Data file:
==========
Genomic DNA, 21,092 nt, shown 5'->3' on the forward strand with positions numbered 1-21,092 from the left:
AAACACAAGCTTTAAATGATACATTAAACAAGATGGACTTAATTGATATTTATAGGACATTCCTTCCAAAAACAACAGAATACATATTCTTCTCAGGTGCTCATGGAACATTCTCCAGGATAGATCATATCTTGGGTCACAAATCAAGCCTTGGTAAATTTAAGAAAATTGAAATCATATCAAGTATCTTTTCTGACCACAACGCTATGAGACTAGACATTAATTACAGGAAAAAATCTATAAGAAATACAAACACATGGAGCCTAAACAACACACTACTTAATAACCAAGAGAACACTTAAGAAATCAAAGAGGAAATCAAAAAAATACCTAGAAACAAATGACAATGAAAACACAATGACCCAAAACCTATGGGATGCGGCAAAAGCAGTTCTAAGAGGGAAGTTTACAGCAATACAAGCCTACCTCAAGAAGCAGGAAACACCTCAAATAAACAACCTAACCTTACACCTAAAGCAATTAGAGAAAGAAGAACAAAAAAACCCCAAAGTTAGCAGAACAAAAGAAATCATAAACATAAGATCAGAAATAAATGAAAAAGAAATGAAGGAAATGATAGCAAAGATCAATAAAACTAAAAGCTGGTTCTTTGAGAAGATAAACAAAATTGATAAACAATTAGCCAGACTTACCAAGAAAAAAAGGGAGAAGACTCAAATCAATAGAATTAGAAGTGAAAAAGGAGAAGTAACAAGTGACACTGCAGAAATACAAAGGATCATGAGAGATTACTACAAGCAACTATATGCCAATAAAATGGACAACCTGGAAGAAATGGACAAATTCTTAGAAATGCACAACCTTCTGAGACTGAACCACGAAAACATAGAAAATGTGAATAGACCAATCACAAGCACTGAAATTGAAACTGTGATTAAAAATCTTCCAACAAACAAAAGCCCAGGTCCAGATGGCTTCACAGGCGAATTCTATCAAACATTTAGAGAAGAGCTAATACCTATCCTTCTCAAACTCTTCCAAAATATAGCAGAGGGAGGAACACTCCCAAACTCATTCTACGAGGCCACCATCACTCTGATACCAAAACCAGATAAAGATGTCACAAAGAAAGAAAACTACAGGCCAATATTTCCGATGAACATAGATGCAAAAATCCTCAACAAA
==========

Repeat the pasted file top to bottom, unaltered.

Genomic DNA, 21,092 nt, shown 5'->3' on the forward strand with positions numbered 1-21,092 from the left:
AAACACAAGCTTTAAATGATACATTAAACAAGATGGACTTAATTGATATTTATAGGACATTCCTTCCAAAAACAACAGAATACATATTCTTCTCAGGTGCTCATGGAACATTCTCCAGGATAGATCATATCTTGGGTCACAAATCAAGCCTTGGTAAATTTAAGAAAATTGAAATCATATCAAGTATCTTTTCTGACCACAACGCTATGAGACTAGACATTAATTACAGGAAAAAATCTATAAGAAATACAAACACATGGAGCCTAAACAACACACTACTTAATAACCAAGAGAACACTTAAGAAATCAAAGAGGAAATCAAAAAAATACCTAGAAACAAATGACAATGAAAACACAATGACCCAAAACCTATGGGATGCGGCAAAAGCAGTTCTAAGAGGGAAGTTTACAGCAATACAAGCCTACCTCAAGAAGCAGGAAACACCTCAAATAAACAACCTAACCTTACACCTAAAGCAATTAGAGAAAGAAGAACAAAAAAACCCCAAAGTTAGCAGAACAAAAGAAATCATAAACATAAGATCAGAAATAAATGAAAAAGAAATGAAGGAAATGATAGCAAAGATCAATAAAACTAAAAGCTGGTTCTTTGAGAAGATAAACAAAATTGATAAACAATTAGCCAGACTTACCAAGAAAAAAAGGGAGAAGACTCAAATCAATAGAATTAGAAGTGAAAAAGGAGAAGTAACAAGTGACACTGCAGAAATACAAAGGATCATGAGAGATTACTACAAGCAACTATATGCCAATAAAATGGACAACCTGGAAGAAATGGACAAATTCTTAGAAATGCACAACCTTCTGAGACTGAACCACGAAAACATAGAAAATGTGAATAGACCAATCACAAGCACTGAAATTGAAACTGTGATTAAAAATCTTCCAACAAACAAAAGCCCAGGTCCAGATGGCTTCACAGGCGAATTCTATCAAACATTTAGAGAAGAGCTAATACCTATCCTTCTCAAACTCTTCCAAAATATAGCAGAGGGAGGAACACTCCCAAACTCATTCTACGAGGCCACCATCACTCTGATACCAAAACCAGATAAAGATGTCACAAAGAAAGAAAACTACAGGCCAATATTTCCGATGAACATAGATGCAAAAATCCTCAACAAA